You can make your own masa via the process described by bozon, or you can buy preground masa at the store. If you live in an area without many latinoamericanos (such as, say, England) then you may be S.O.L. and have to make it from corn.

I have seen two types of masa available in stores: dry and wet. The wet is nice if you're about to do a lot of cooking, like if you were going to make 30 or 40 tamales at a time. For cooking small amounts of food (pupusas for 2, a couple tamales, etc.) the dry mix is easier, as it takes up less storage space and it keeps longer. The one thing to be careful of with the dry mix is that you need to pay attention to how much water you add. But, since you'll have your hands on it and in it while you are preparing whatever, it's not hard to keep track of the moisture.

Masa is a type of puffy pancake from northern Nigeria. It is made by frying a rice paste made of:

Yeast (optional),
Sugar (optional and to taste),
Cooking potash.

I think it is the only sweet main dish in our food. And even then, it is often eaten with a savory sauce, soup or stew. Like most dishes, it can be eaten at any time of the day. When I eat it for breakfast, I like to combine it with runny fried eggs, ground pepper powder and honey. Everyone thinks my combination is disgusting but I think they are just closed minded, unadventurous bigots. Considering how popular cooking shows are here, and how chefs combine all sorts of ingredients, I'd think my inventiveness ought to be commended.

The shape is like an M&M, only larger. There are usually 3 sizes. A small size about 3-4 inches across, a larger one about 5 inches across and the largest one can be up to 10 inches. All 3 can be called masa or waina. But traditionally the smallest one used to be called waina, while the middle is called masa. The largest is called sinasir and that term is never used for the other 2. Sinasir is traditionally a Kanuri food. The serving size for waina is usually more than 5, for masa it is between 3 and 5 and for sinasir rarely more than 2. A good masa is soft but a bit springy. If kept in the fridge, it can be heated either in a microwave or steamed before serving.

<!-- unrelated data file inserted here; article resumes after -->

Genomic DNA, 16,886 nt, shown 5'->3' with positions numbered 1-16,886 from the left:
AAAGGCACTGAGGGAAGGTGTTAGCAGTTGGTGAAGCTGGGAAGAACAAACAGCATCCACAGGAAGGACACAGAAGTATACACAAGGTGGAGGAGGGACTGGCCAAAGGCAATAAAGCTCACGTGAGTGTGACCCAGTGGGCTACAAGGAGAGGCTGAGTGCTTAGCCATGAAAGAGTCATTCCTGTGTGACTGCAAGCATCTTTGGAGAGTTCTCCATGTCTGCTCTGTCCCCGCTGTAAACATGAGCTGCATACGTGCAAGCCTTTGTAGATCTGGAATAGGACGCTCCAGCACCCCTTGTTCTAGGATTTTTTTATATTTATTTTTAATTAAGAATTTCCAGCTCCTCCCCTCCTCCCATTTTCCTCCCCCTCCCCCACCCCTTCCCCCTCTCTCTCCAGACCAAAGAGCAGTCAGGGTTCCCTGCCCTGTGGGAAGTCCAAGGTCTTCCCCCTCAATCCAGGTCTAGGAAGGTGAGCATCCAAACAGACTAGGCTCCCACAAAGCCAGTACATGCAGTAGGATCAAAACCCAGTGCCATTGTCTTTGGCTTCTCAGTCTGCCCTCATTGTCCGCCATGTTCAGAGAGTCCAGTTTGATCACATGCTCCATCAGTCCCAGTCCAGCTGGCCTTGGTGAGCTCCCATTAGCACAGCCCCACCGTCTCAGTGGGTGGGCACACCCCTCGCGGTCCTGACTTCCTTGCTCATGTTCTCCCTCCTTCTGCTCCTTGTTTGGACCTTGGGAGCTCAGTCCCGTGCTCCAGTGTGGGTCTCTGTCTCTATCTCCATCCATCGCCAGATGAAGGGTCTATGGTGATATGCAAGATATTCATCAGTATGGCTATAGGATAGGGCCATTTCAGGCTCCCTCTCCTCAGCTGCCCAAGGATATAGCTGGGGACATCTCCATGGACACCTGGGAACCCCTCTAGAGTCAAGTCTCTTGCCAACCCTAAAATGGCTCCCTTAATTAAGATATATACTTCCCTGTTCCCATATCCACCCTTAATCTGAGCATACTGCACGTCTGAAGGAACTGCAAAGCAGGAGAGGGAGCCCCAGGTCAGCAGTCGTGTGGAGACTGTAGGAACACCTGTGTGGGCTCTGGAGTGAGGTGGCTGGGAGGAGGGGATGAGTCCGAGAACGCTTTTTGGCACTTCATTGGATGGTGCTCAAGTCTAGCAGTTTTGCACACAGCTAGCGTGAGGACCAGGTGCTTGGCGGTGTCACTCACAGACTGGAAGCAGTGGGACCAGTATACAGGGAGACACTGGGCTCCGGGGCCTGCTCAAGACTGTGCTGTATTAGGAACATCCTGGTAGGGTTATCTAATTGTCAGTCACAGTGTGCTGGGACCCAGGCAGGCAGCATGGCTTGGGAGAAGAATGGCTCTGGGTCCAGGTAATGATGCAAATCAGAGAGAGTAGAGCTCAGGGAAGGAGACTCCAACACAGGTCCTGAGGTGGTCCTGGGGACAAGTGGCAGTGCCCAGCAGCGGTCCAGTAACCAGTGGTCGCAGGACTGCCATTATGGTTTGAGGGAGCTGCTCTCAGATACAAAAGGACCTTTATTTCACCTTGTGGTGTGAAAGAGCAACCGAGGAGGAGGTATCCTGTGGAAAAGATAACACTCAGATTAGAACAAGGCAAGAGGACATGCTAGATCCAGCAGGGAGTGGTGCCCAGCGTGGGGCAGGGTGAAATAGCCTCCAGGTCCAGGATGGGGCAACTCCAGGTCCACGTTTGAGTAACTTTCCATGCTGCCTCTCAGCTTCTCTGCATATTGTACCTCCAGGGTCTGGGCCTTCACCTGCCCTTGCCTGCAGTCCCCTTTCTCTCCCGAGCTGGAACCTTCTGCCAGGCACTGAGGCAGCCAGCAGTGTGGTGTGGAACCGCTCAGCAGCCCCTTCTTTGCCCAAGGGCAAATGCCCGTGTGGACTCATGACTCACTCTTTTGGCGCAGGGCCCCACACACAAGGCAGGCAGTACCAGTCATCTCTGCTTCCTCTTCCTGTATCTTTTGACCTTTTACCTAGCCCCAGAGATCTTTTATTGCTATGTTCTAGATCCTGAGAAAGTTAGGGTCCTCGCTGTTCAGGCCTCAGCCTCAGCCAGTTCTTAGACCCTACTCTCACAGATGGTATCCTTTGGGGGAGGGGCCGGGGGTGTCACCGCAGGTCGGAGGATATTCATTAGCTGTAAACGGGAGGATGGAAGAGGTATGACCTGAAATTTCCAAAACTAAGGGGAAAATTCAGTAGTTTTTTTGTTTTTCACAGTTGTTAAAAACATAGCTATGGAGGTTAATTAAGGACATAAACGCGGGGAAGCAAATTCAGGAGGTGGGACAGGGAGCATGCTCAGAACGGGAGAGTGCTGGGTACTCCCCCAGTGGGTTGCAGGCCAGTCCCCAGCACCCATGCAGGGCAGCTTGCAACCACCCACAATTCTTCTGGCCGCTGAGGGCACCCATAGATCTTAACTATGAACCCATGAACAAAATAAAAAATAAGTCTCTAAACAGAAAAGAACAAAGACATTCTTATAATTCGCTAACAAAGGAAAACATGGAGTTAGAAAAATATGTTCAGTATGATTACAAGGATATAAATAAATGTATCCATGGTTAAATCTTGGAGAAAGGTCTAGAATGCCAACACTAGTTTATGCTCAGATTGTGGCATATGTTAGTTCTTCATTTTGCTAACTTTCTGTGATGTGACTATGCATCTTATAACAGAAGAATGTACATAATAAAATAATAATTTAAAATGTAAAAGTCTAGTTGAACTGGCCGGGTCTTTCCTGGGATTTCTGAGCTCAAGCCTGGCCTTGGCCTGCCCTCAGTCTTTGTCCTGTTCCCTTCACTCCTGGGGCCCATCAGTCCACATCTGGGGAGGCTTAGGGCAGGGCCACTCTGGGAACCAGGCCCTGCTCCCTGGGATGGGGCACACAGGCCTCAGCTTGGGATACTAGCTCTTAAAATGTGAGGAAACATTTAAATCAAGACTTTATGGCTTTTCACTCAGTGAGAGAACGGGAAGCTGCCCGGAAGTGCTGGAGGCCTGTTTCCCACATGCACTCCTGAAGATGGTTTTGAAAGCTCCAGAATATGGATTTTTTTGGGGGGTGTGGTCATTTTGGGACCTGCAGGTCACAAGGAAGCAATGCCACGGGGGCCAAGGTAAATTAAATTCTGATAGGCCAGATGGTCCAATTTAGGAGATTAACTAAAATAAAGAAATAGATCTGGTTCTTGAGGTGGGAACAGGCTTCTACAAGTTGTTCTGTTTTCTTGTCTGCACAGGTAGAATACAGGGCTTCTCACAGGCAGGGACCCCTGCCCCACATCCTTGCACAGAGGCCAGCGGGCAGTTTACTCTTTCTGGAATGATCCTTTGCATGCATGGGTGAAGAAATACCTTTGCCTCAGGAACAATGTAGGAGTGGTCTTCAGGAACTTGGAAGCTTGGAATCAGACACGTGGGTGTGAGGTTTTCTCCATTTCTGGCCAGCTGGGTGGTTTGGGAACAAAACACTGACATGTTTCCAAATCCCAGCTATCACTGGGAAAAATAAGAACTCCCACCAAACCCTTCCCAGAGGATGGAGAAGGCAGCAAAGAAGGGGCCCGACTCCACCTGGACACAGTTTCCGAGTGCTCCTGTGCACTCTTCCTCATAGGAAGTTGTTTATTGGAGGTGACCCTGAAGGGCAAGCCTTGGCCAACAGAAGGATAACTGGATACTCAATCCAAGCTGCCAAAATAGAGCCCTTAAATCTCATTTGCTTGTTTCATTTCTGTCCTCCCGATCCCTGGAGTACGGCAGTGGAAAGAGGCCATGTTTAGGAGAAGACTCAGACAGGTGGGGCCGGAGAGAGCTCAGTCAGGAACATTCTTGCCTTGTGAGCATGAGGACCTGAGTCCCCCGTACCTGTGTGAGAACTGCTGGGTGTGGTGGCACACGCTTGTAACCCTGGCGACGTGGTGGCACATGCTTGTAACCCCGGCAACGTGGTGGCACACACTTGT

There are similar foods from India even though I think each region developed its own separately.

This link shows sinasir at the top right and masa below it in the gridle used to fry it. The depressions in the gridle are lightly oiled, and the paste is poured in. When one side is done, it is turned over.

As I said, it can be eaten for any meal. If eaten for breakfast, it is accompanied by sauce or sugar or honey. For lunch, usually just sauce and for dinner with grilled meat or sauce. It is common at street side barbecues which are all over the country, usually run by northerners.

Iron Noder 2020, 16/30

I feel that corrections and updates to a 20 year old writeup are in order. Specifically, bozon’s. Why? Because the information presented there is incomplete and partially incorrect.

There used to be a writeup, a bit over 20 years old, by user bozon. It described “masa; or masa trigo” as a dough made from corn kernels to make tortillas. This writeup was written originally as a correction and update on it, but the powers that be have decided to remove it and were kind enough to let me know so as to amend my own writeup and avoid some embarrassment.

The Spanish word “masa” directly translates to “doughpurely mostly in the culinary sense. That’s it. “Masa” is the generic term for several things that will be cooked through some baking or frying or griddling (?) process; including cookies, cakes, bread and—of course—tortillas. It’s not restricted to the last one.

So, why does bozon mention it? I’m not bozon, so what follows is a guess. Generally speaking, because that’s the way it’s usually understood from context in places—like Mexico—where tortillas and related products are consumed heavily. If I mention buying Maseca, it’s understood that I’m about to make tortillas, much in the same way it’s understood that I’m making soup if I mention “a can of Campbell’s.”